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Terms & Conditions of Business

Terms & Conditions of Business

Solicitors offering experienced, practical and cost-effective advice and drafting to ensure you have the right terms and conditions of trading for your business.

Most businesses understand the vital importance of contracts but many make the mistake of thinking that obtaining a template or copying a competitors standard terms and conditions will suffice as a cheaper alternative to using solicitors.

Another very common mistake is to seek to include every conceivable exclusion or limitation of liability in your contracts so as to seek to avoid or minimise any problems or to include severe penalty clauses for any breach by the other party. The third significant risk arises from having contracts which you don’t really understand. If you don’t understand your own contract, you may struggle to deal with issues such as variations, how to deal with a breach of contract or how to react if a client, customer or supplier attempts to negotiate on the terms of your contract.

Key issues with terms and conditions for business

  • Battle of forms – what happens if you submit your t’s and c’s to a customer or supplier and they also send their t’s and c’s to you. Which will apply?
  • Business to business or business to consumer contract? –  if you are dealing with consumers, they will have a number of statutory rights and exclusions and limitations of liability you might otherwise include may not be valid if included
  • Risk of varying the contract by words or conduct – it is a common misconception that a contract in writing can only be varied in writing. Many people also believe that a formal contract can only be varied by a formal variation. This is also often incorrect. Risks can include inadvertent variations by email or verbally, possibly by staff who appear to have authority but may not in reality. Contracts can also be varied by conduct which is inconsistent with the agreed written terms. It is worth also remembering that contracts can only be varied with consent, which can also be implied.
  • Terms relating to breach of contract – there are many potential traps for the unwary innocent party where the other party is in breach of contract. For many types of breach, the innocent party may not have the right to simply cancel the contract. On the one hand, the innocent party faces risks of acting too quickly in response to a breach, but if that same party also delays acting or responding to the breach, he, she or they may be considered legally to have accepted or waived the breach. Good terms and conditions should be clear about different types of breach, implications and that there will be no waiver of breach. Care is also needed to ensure that the contract does not include penalty clauses which are disproportionate to a breach, as such clauses may also be held by a court to be unacceptable and struck out.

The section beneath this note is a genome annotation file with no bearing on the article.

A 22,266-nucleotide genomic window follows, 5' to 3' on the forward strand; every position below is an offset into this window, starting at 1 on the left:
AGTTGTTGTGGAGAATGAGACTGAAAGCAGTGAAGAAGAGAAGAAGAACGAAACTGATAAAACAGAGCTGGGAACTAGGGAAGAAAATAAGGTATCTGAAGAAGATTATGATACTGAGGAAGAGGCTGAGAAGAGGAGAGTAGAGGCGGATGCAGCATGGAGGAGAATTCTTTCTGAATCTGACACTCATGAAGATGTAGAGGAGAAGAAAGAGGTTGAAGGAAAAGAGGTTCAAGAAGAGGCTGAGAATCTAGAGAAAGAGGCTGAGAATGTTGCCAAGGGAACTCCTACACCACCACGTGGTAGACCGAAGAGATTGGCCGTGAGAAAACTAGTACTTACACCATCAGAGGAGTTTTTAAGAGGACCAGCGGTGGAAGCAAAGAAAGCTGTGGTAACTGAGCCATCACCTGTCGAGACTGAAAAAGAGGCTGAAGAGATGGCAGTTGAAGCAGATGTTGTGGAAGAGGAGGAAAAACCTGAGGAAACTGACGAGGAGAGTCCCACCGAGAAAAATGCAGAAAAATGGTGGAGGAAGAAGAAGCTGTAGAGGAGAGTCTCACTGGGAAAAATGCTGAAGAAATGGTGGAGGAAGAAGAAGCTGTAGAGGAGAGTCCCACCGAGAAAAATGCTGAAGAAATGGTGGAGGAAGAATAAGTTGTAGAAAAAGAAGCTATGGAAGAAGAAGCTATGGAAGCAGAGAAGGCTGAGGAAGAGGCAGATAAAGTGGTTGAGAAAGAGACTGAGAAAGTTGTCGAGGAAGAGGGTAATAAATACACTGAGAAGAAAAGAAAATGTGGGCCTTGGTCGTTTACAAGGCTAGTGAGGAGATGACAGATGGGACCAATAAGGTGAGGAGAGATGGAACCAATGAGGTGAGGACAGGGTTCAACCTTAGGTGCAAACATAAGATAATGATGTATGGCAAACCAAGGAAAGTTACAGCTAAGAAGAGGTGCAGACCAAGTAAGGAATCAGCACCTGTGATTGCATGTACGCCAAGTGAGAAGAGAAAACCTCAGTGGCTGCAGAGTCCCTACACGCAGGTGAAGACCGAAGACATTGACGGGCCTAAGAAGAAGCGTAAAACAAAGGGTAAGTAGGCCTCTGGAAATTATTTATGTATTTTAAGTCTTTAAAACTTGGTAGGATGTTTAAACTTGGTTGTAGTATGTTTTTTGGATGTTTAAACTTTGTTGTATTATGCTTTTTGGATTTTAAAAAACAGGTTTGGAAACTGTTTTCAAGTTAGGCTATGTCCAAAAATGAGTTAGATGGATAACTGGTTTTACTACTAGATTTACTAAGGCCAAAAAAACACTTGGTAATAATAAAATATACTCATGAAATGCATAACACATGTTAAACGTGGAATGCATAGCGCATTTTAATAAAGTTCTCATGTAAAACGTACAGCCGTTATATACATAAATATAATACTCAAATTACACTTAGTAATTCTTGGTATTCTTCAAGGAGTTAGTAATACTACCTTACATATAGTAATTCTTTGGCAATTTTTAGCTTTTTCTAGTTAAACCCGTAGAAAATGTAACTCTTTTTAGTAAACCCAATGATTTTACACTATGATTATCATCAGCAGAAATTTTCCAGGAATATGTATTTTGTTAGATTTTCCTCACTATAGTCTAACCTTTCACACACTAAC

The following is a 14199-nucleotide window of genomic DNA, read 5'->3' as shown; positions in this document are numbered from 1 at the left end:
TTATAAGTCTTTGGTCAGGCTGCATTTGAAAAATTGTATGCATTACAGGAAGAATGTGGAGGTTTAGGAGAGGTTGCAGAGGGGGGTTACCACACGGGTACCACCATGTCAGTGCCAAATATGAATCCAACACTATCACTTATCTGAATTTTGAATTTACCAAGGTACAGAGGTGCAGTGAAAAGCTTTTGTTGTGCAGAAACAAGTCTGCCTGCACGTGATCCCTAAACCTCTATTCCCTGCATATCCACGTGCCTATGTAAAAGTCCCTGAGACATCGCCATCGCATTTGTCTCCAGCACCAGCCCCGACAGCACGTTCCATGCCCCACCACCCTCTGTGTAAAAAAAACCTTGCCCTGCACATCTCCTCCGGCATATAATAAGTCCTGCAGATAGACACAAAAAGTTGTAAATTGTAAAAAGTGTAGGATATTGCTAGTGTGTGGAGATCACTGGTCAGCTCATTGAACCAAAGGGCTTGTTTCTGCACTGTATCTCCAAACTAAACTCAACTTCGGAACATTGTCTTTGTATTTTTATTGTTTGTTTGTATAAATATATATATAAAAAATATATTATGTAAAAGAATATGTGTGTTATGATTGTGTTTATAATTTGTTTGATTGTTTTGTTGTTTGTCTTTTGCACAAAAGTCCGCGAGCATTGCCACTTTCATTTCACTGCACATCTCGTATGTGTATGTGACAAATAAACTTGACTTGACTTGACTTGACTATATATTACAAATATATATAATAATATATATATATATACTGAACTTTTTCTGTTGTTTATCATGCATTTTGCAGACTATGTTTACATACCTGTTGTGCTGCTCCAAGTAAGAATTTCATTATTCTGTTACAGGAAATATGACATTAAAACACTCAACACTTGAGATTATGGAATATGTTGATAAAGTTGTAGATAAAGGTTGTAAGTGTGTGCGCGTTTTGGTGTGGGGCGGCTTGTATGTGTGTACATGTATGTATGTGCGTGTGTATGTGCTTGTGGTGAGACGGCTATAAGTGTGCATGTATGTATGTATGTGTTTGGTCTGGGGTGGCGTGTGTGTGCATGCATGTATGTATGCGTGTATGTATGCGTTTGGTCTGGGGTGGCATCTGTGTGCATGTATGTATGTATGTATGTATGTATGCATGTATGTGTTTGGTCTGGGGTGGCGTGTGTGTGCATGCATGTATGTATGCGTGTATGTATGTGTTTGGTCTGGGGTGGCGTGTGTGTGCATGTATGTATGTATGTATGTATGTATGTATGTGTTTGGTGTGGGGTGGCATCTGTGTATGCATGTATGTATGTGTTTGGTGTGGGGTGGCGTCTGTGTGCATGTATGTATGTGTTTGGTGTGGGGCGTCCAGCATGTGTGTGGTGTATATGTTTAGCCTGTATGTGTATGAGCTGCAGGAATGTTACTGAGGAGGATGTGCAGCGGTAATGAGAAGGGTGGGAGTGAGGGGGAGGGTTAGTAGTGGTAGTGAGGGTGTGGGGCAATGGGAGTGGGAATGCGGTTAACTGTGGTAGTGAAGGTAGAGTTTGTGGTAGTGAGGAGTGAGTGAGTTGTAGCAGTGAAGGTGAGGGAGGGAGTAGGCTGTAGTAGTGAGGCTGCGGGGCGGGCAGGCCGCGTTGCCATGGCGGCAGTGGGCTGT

• Which terms of the contract are fundamental terms? – it is best to be specific about which clauses are the most important, or fundamental to the contract. This has implications for breach. A breach of a fundamental term offers different options for the innocent party.
  • Industry-specific – each different type of business, whether supplying goods or services, will include different industry or sector-specific differences. Lawyers need to understand and cater for those different nuances.
  • A clear definition of what products or services will be provided – even though many terms and conditions include a standard set of terms, many will also have a specification section which will include the most important specifics for that particular assignment, especially with service contracts and building contracts. In some cases, schedules or specifications will contain the most important clauses, so care will be needed not to assume these are standard and to include sufficient specifics.
  • Responding to another party’s terms and conditions
  • Setting out the payment terms – when is payment due? what happens if payment is late?
  • Any guarantees or warranties offered?
  • Timelines for delivery – should time be of the essence? i.e a fundamental terms of the contract
  • With service contracts, the specific terms of the agreement and what notice is required to get out of it.

Contact our corporate and commercial law experts today

To talk to one of our corporate or commercial solicitors please call us today on 03456 381381 or email corporate@ibblaw.co.uk.

Adam Dowdney

Adam Dowdney

Partner adam.dowdney@ibblaw.co.uk 01895 207264